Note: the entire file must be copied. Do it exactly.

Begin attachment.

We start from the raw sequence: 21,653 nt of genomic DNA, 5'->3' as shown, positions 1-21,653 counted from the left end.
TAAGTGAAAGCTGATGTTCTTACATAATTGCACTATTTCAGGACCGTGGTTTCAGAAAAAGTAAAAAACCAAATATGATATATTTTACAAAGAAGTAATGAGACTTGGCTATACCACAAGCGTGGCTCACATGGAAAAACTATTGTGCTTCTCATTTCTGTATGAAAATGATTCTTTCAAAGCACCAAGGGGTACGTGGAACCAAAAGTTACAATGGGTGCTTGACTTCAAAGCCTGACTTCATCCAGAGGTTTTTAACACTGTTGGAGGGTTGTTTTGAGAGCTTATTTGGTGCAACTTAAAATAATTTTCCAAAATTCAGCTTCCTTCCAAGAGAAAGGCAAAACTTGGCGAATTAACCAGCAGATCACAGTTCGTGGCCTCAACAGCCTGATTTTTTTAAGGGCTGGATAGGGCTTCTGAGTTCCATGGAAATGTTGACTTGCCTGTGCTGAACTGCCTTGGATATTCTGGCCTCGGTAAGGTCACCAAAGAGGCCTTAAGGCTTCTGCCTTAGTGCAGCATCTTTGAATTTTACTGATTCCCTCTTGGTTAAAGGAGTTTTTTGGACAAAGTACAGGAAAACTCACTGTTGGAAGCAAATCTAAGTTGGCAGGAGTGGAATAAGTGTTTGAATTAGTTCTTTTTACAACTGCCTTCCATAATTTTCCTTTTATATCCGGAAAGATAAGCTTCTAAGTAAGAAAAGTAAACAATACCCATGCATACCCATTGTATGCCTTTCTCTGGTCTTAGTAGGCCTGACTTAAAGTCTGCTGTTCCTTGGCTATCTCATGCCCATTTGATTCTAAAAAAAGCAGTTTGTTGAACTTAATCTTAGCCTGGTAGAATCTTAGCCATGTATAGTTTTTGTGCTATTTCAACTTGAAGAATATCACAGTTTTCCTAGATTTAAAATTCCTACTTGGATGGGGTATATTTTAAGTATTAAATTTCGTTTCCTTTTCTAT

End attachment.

We start from the raw sequence: 21,653 nt of genomic DNA, 5'->3' as shown, positions 1-21,653 counted from the left end.
TAAGTGAAAGCTGATGTTCTTACATAATTGCACTATTTCAGGACCGTGGTTTCAGAAAAAGTAAAAAACCAAATATGATATATTTTACAAAGAAGTAATGAGACTTGGCTATACCACAAGCGTGGCTCACATGGAAAAACTATTGTGCTTCTCATTTCTGTATGAAAATGATTCTTTCAAAGCACCAAGGGGTACGTGGAACCAAAAGTTACAATGGGTGCTTGACTTCAAAGCCTGACTTCATCCAGAGGTTTTTAACACTGTTGGAGGGTTGTTTTGAGAGCTTATTTGGTGCAACTTAAAATAATTTTCCAAAATTCAGCTTCCTTCCAAGAGAAAGGCAAAACTTGGCGAATTAACCAGCAGATCACAGTTCGTGGCCTCAACAGCCTGATTTTTTTAAGGGCTGGATAGGGCTTCTGAGTTCCATGGAAATGTTGACTTGCCTGTGCTGAACTGCCTTGGATATTCTGGCCTCGGTAAGGTCACCAAAGAGGCCTTAAGGCTTCTGCCTTAGTGCAGCATCTTTGAATTTTACTGATTCCCTCTTGGTTAAAGGAGTTTTTTGGACAAAGTACAGGAAAACTCACTGTTGGAAGCAAATCTAAGTTGGCAGGAGTGGAATAAGTGTTTGAATTAGTTCTTTTTACAACTGCCTTCCATAATTTTCCTTTTATATCCGGAAAGATAAGCTTCTAAGTAAGAAAAGTAAACAATACCCATGCATACCCATTGTATGCCTTTCTCTGGTCTTAGTAGGCCTGACTTAAAGTCTGCTGTTCCTTGGCTATCTCATGCCCATTTGATTCTAAAAAAAGCAGTTTGTTGAACTTAATCTTAGCCTGGTAGAATCTTAGCCATGTATAGTTTTTGTGCTATTTCAACTTGAAGAATATCACAGTTTTCCTAGATTTAAAATTCCTACTTGGATGGGGTATATTTTAAGTATTAAATTTCGTTTCCTTTTCTAT